Wednesday, March 30, 2011

A Truth About Libya: Some Nation Building Projects Are Smaller Than Others

President Obama has explained his decision to intervene in Libya with the statement "America is different." In a lot of people's minds that leaves open the question, "How is Libya different?"

I posited a few days ago that were probably 20 nations that could benefit from military intervention, and below is my list, either where the international community could help struggling governments deal with terrorists or insurgents or could replace brutal dictators and restore human rights protections. Indeed, you could probably add another 20 countries to the list, which illustrates the scope and scale of problems facing the world.

Democratic Republic of Congo67,827,000
Myanmar (Burma)50,496,000
North Korea23,991,000
Ivory Coast21,571,000
Palestinian Territories3,935,249

The U.S. has been militarily engaged overtly or covertly in several of these countries already, most notably Pakistan, Afghanistan, and Iraq since the Reagan and Bush administrations.

Where is Libya on this list? Near the bottom in terms of population. Let's lump together the seemingly intractable and intertwined problems in the Palestinian Territories, Lebanon, and Syria. Libya is the country on the list that poses the smallest problem.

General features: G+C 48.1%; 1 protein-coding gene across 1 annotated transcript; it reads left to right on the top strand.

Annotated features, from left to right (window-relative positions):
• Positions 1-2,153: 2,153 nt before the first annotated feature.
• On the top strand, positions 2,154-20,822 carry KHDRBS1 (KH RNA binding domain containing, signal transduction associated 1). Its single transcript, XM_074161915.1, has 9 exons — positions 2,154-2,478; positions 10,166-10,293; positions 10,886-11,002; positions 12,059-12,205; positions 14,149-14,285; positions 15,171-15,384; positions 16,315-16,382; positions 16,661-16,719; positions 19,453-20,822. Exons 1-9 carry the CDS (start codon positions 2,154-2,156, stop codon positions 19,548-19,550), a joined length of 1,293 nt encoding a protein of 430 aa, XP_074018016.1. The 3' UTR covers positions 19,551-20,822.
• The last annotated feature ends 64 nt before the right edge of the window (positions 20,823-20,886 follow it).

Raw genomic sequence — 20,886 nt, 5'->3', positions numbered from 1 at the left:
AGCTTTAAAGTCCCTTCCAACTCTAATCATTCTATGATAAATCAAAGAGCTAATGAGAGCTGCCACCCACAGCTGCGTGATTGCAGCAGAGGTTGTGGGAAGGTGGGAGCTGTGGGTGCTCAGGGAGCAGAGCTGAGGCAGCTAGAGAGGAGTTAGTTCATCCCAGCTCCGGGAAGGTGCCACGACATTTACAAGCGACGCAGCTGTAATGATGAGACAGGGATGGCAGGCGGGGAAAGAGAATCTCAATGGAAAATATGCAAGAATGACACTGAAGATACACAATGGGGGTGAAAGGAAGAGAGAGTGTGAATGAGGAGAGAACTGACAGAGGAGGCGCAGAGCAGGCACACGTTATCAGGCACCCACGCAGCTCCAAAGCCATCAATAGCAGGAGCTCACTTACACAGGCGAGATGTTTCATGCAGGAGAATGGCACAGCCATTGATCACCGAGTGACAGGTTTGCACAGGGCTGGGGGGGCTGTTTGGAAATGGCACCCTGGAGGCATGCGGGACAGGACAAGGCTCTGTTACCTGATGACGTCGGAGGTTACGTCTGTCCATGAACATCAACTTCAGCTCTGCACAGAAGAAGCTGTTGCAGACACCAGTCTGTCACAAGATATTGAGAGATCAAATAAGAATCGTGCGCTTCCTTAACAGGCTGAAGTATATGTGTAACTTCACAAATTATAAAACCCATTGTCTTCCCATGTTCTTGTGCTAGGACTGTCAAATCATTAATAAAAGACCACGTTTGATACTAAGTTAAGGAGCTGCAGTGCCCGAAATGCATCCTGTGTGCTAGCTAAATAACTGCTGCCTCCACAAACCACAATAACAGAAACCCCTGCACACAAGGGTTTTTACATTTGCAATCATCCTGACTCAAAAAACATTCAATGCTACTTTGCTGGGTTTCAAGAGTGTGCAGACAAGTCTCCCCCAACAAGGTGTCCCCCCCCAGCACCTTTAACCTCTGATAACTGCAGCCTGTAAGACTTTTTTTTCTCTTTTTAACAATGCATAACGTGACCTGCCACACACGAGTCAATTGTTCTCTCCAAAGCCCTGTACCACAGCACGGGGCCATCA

That may be the Obama strategy, to work the list from the bottom up. Once Libya stabilizes (along with its larger neighbors Tunisia and Egypt), the next on the list would be the pirate menace to international shipping of from Somalia. Then you work with the European Union and Russia to bring democracy and new elections to Belarus. Next comes normalization of relations with Cuba perhaps with help from the emerging economic powerhouse Brazil and the other members of the Organization of America States. Then you work with South Africa and the African Union on human rights in Zimbabwe.

The real promise to the new international approach that President Obama is touting would be creation of the additional leverage to allow the world to move forward on more of these problem countries simultaneously. Indeed, the U.S. might not be necessary in Belarus, if Russia and the European Union can join together.

Indeed, if China wants to show that it is ready to take a positive lead role on the international stage, it can take the lead in breaking the nuclear weapons impasse in North Korea and Iran. That would show the American people that they have something to gain from internationalism. A cynic would say that can't happen, but I'm ready to be proved wrong.

No comments: